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Once established, analytics data quality tends to be taken for granted. The site is tagged, the filters applied and the data is flowing in.

Battling the metrics then begins and the mind wanders off from auditing the data, but nothing can ruin your new staggering insight quicker than that dawning realisation that the data is flawed.

So many elements can affect the data flow. Sites change, pages are renamed, structures altered, processes amended, tags change, offices can change physical locations.

All can cause issues with implementations that may even have not been configured correctly in the first place.

As Ben Davis reported in his recent blog post on the cost of bad data, data quality issues cost businesses on average 12% of its revenue. Read it. As a Data Marketing Manager, it’s terrifying (and a little bit shameful that I recognise a number of these issues).

Google Analytics has introduced its new Diagnostics feature (currently in Beta) which serves to help you identify and fix some of these issues.

It says it’s to ensure you can continue to “fuel powerful actions like improving websites, streamlining mobile apps, and optimizing marketing investment” – which it surely does.

I think it more fundamentally tidies up some rather disjointed tools provided in the past to support the analytics administrator. Hands up if you have ever experienced:

  • Lack of trust because a report you sent through six months ago was later shown as being flawed because of some data issue, and subsequently all reports have been tainted.
  • Page changes destroying your carefully constructed funnels.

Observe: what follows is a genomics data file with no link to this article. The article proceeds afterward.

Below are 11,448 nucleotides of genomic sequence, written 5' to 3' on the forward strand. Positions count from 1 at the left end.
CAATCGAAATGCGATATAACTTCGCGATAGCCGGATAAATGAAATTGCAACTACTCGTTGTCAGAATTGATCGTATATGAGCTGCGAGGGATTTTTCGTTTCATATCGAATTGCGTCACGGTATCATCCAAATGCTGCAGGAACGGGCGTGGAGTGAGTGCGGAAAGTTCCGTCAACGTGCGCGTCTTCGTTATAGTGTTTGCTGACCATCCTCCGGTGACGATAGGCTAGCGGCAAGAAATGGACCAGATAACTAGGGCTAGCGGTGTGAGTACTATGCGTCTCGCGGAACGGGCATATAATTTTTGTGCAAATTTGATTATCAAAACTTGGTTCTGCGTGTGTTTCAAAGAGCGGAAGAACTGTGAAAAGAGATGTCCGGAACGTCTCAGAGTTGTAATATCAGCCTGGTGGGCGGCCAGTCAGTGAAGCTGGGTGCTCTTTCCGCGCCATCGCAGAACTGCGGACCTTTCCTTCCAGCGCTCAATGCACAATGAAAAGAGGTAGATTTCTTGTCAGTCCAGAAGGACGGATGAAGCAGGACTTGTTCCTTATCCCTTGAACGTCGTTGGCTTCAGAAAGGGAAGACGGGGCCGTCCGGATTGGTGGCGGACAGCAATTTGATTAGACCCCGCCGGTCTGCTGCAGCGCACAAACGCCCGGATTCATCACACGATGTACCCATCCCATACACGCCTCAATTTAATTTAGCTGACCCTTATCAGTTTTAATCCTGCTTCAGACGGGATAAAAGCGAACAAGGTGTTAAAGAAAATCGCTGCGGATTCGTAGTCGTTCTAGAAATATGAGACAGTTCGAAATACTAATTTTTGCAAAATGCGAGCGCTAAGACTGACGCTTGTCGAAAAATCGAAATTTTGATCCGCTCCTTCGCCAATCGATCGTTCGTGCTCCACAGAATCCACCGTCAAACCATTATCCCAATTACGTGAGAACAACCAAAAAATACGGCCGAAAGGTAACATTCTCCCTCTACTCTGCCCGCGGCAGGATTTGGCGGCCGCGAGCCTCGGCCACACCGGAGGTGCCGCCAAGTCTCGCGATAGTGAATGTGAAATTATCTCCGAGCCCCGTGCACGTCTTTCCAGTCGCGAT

• New colleagues or agencies asking why simple configuration changes had not been applied to an account in front of a boss or client.

Now I’m not suggesting whistleblowing is bad, far from it. I just like the idea that these configuration and auditing issues are quietly identified quickly and concisely. And to me first - all in one place.

As ever, Google is a bit fuzzy in what Diagnostics regularly scans for, suggesting site tagging, account configuration and the data itself are inspected, mentioning specifically:

  • Missing or malformed analytics tags.
  • Filters that conflict.
  • Looking for the presence of (other) entries in reports.

For the diligent analytics administrator, Google’s Tag Assistant for Chrome, and carefully crafted Intelligence Events within Analytics itself would have covered a selection of these issues, hopefully the beta period for Google will allow the scope of these identifiable issues to grow as this really does have the benefit of being a really useful single tool.

The Econsultancy site did not pass unscathed (although not as badly as it could have thanks to the army of people ready to identify tagging issues and other problems on our site) – a number of site changes have left a selection of goal funnels without information.

This is not necessarily an issue but again points to the quality of the information you are allowing the business to see. I’ll be busy over the next few days...

Ben Barrass

Published 9 May, 2014 by Ben Barrass @ Econsultancy

Ben Barrass is Data and Digital Marketing Manager at Econsultancy. You can connect with him on LinkedIn

6 more posts from this author

Comments (2)

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Grant Kemp

Lovely Article and good summary Ben.

The fact it has you doing work, means that its been both useful and actionable. Sounds like a good win for you and econsultancy.

I did my GAIQ recently because I am finding that I am using GA more and more with clients. Whatever they can do to make it easier and faster to get good data is more than welcome.

I really like how GA are making their tools more user friendly and taking a lot of the slog work out for GA so we can focus on the real reporting and analysis.

over 2 years ago

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David

Looks like the functionality of the Google Tag Assistant extension for Chrome, which I've found invaluable during audits. Good to see this info being made more readily and easily available.

over 2 years ago

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